Oh… to be Important!

"Thank you for snuggling so gently with your new baby sister."

Tip 47 – Make your child feel valued, needed, and important.

Notice and acknowledge cooperation and helpfulness as much as you can! Your child will love it. Here are a few sample ways.

*  “Thank you… for taking care of your baby sister.”

*  “I appreciated… how you carried the bag to the car.”

*  “I loved… when you sat with me at the game.”

Once you get used to these patterns, you will probably use them often. Just by showing your awareness, your child will feel that inner glow of feeling valued, needed, and important.

Parenting Insight…

The happiness that comes from making a contribution is one of the greatest feelings of all. “To the degree to which you are sought after or needed by other people will you become a fully-actualized person.”

–Norman Vincent Peale


  1. Parents ask a lot about sibling rivalry. Here’s the way one grandparent inquired about it?

    My 4 year old grandson shows little or no interest in his 3 month old baby sister. Is this normal and we should we just let it ride or should we be more proactive in encouraging and insisting that he show love to the new baby?

    Absolutely normal. No need to ride it out, and no need focus on showing love to the baby. By certain kinds of positive interactions, you should see it happen on its own.

    As you can see from the tip above, the more your grandson feels valued, needed, and important, the more he will naturally show his love to the new baby. Now let’s get practical. Here are some positive steps you can take.

    * Whenever you or either of the parents are attending to the baby, include an important helping job for the big brother like carrying something that you need, distracting or entertaining the baby to get more baby cooperation, or even just keeping you company when you are with the baby.

    * Convey in your own way that you could never take the right care of the new baby if you didn’t have his help and love.

    * Remember the old “What’s in it for me?” caution. Build something like story time or play time for the big brother into baby care time in whatever way you can.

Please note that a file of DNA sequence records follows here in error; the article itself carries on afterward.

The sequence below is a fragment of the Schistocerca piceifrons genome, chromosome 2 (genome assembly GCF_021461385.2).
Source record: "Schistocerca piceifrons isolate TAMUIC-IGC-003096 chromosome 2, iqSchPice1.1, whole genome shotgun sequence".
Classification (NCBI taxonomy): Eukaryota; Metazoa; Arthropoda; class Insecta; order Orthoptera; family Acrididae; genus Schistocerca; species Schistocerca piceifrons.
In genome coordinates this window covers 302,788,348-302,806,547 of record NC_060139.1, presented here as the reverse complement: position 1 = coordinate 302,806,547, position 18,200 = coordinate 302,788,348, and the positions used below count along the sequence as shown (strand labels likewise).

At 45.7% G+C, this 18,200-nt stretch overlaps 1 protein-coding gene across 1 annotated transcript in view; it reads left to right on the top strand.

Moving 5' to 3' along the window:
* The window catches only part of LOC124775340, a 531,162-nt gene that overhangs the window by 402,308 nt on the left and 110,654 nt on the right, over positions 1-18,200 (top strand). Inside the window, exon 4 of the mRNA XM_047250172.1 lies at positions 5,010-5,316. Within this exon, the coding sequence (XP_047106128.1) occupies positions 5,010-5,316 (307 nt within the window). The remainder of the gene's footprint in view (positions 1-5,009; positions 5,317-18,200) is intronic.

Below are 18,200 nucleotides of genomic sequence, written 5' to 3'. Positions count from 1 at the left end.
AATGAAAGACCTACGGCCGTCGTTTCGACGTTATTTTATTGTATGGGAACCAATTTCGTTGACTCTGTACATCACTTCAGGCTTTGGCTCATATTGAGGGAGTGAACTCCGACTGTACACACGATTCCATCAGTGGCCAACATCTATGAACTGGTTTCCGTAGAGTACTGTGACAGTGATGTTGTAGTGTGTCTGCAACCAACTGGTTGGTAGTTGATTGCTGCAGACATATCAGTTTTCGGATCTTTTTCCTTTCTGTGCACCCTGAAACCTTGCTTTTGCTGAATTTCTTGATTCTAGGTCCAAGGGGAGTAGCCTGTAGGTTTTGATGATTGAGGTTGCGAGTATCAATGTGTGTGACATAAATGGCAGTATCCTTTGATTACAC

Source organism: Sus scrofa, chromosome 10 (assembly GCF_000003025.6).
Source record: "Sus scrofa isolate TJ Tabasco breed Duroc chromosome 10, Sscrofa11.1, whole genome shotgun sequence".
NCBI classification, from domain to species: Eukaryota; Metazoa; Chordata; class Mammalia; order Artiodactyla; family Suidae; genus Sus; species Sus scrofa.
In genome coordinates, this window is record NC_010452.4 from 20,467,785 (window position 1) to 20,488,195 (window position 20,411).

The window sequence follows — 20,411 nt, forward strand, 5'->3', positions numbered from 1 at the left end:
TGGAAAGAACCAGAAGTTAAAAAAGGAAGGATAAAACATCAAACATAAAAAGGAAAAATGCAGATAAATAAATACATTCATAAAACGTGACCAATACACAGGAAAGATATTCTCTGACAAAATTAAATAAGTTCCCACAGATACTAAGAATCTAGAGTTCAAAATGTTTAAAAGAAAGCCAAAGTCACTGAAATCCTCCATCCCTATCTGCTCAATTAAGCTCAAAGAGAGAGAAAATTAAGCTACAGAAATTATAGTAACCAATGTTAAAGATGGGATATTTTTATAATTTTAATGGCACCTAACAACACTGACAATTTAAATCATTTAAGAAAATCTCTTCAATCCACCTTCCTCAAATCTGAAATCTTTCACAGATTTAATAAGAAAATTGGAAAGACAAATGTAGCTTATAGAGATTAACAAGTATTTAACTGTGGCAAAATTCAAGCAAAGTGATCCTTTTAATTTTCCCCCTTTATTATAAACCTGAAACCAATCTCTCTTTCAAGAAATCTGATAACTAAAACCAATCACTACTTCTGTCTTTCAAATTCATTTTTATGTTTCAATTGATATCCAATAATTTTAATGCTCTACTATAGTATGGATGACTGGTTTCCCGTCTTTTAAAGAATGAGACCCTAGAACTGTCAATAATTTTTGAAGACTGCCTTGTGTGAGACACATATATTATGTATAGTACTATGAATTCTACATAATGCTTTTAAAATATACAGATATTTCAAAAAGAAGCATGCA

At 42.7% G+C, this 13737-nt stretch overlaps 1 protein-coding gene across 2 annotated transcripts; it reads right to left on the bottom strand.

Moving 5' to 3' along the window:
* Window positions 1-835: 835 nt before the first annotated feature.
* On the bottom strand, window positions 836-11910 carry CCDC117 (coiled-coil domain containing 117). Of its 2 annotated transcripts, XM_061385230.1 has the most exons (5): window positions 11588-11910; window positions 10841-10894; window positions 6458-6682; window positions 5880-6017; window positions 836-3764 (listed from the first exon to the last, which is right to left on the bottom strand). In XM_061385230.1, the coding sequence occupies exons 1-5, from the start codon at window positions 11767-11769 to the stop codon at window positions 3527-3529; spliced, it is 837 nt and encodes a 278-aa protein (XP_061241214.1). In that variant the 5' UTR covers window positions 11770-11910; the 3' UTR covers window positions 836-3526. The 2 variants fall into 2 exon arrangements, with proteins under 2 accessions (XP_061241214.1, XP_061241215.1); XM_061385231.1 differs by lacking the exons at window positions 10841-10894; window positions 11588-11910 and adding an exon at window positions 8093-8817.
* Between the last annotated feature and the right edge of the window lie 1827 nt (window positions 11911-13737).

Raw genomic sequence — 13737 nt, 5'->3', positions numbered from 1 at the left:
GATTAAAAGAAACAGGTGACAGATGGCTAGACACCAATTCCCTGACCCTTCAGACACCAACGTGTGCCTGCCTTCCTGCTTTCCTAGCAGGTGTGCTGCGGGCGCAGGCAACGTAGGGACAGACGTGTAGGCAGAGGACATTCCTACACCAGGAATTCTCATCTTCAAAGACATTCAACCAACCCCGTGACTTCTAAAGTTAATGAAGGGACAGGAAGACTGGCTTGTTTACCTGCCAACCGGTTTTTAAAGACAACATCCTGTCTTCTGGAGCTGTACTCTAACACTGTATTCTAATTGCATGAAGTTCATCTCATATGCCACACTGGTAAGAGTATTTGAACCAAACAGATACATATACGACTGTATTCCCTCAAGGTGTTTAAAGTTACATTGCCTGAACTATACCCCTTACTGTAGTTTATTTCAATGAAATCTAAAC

These are a few starter ideas. I am sure you will think of others that fit your situation even better.

    Thank you for inquiring about this. I hope you will find the suggestions helpful.

    • We have a new baby in our home, also. My kids are 13, 5, 3 and 4 months. Right away we began telling the kids we’d need their help – and that their new role was very important and special. They help to bring diapers, get clothing for the baby, pick out her outfits or socks and more. We attempt to make them feel a part of things so they don’t feel left out.

      I allow them to hold the baby on the couch or bed for short periods so they know their touch/love/attention/smiles are wanted by the baby. That way, they don’t become angry, thinking we want the baby but they can’t have her, etc.

      In addition, I think it’s very important to continue to spend time with the older sibling(s)! For instance – snuggle time, reading time, walks, ice cream trips, watching a TV show they pick (I’m sick of My Little Pony now, yes! LOL). Each of my kids wanted to know and be assured that we still love them and see THEIR individuality and unique character traits. They want to know that they are still needed and wanted and valued.

      Eye contact is another big one for me. Rather than say, “Don’t bother me now – I’m busy with the baby.” I make eye contact with my kids and say, “I’m very busy nursing right now but I’ll be done in ten minutes. Then we can play Lego’s together and the baby can sit near us and watch in her little chair, okay?”

      Great tips, Sally – thanks!


      • Hi Shara,

        How special that you took the time to share your experiences with us. As much as I described the concept of how vital it is for siblings to feel valued, needed, and important when welcoming a new baby, you added tried and tested examples that made the idea come even more alive.

        Love for children is one commodity all parents have. Tools for how to channel it are often missing, and you helped with that.

        Thank you again for making your contribution to this very important topic.

    • Marilyn Perlyn

      Thanks for the great tips, Dr. Sally! You are so right and I will now incorporate your ideas into our daily routine. I appreciate your sound advice!

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